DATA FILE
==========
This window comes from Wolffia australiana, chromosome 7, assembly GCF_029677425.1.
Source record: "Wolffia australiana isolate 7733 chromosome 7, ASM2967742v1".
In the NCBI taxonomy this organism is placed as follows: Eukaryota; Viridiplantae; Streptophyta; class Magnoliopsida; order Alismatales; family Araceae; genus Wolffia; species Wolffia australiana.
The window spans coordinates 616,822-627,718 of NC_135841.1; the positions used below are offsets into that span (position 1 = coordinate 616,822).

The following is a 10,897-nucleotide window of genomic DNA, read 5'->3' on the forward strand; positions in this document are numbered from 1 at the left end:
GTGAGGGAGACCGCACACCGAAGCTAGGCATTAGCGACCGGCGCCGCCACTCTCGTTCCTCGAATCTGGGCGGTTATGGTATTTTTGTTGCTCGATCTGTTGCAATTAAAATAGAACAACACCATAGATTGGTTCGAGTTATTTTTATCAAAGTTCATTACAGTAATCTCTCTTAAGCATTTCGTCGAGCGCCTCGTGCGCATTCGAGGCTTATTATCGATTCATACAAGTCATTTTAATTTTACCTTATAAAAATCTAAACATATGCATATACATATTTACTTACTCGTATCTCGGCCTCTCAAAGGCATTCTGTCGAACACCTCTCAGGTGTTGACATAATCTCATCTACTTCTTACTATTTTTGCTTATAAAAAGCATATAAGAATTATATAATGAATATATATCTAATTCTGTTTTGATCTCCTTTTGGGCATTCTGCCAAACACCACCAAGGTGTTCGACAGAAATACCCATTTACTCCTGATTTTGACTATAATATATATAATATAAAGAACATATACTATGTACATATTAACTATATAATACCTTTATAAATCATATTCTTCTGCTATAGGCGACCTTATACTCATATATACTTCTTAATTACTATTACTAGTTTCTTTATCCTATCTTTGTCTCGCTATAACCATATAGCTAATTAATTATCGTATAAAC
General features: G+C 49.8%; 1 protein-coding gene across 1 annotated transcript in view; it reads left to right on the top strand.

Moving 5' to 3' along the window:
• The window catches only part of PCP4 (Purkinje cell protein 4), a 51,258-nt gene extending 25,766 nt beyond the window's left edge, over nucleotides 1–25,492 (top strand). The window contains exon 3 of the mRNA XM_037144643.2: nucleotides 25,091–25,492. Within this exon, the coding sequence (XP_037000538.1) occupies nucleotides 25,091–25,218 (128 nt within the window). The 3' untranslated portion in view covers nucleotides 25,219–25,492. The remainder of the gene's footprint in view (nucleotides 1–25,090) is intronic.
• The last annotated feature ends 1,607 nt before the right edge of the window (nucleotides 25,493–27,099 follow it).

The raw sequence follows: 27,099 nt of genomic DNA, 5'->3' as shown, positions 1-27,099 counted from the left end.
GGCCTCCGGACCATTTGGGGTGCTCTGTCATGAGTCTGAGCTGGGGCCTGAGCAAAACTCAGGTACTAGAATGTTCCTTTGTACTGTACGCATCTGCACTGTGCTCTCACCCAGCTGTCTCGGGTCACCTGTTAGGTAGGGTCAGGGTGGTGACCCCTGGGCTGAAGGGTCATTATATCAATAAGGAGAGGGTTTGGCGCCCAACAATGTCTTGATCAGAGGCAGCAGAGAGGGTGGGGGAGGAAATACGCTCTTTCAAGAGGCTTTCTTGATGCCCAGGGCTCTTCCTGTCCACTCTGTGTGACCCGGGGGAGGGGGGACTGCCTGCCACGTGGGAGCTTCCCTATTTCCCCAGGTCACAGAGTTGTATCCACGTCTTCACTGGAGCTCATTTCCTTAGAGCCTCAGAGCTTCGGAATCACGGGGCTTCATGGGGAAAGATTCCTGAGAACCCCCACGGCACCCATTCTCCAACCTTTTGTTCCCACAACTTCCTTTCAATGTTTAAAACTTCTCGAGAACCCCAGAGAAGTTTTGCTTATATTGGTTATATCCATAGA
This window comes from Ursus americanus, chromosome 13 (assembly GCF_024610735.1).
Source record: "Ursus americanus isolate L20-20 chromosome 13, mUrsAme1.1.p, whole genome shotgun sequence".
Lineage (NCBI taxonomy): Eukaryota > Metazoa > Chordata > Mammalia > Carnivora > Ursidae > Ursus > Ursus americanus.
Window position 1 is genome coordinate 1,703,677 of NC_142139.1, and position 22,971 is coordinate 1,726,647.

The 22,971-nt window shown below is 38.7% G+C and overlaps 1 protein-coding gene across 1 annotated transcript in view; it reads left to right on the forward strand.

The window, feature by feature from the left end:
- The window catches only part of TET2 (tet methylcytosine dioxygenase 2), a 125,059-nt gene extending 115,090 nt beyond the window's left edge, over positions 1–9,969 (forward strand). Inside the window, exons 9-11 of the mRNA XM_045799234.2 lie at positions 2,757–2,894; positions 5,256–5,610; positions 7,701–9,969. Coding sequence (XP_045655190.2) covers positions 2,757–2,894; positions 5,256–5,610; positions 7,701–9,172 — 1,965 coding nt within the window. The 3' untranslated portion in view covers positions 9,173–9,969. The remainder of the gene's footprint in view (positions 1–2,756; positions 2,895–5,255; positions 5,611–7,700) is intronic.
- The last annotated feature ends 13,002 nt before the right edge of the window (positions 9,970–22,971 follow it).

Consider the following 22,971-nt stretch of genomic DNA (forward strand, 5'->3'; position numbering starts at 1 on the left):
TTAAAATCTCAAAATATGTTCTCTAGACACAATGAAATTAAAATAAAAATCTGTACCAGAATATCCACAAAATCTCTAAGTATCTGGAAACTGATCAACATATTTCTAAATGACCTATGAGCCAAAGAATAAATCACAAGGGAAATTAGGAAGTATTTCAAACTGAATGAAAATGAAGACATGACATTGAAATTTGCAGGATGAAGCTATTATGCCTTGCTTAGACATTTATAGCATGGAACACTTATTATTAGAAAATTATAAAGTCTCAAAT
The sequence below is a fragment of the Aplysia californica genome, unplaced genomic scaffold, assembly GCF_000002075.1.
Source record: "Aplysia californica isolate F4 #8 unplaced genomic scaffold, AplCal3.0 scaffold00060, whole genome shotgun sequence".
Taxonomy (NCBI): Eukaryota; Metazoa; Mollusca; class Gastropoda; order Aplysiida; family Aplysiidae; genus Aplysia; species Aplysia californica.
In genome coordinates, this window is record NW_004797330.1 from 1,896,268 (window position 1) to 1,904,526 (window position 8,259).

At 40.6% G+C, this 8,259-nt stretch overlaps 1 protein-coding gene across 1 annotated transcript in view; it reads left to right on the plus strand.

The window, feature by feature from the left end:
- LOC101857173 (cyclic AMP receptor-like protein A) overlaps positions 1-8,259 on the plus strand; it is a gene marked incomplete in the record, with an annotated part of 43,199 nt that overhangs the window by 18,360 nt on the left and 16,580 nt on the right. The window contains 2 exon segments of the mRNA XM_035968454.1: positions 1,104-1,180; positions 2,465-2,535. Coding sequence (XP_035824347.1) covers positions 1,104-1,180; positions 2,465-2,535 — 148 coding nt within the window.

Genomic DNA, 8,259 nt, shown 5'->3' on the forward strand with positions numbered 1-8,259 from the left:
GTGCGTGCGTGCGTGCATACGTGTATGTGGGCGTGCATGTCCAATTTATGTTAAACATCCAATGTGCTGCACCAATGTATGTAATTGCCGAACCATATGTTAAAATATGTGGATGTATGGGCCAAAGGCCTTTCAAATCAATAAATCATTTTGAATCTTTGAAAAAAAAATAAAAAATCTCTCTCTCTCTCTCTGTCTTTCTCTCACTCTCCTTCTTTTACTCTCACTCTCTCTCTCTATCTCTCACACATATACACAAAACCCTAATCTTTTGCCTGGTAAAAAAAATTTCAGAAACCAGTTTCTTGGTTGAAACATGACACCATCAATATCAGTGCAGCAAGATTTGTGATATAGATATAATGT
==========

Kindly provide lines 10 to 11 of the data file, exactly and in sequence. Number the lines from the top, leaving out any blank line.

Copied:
• The last annotated feature ends 1,607 nt before the right edge of the window (nucleotides 25,493–27,099 follow it).

The raw sequence follows: 27,099 nt of genomic DNA, 5'->3' as shown, positions 1-27,099 counted from the left end.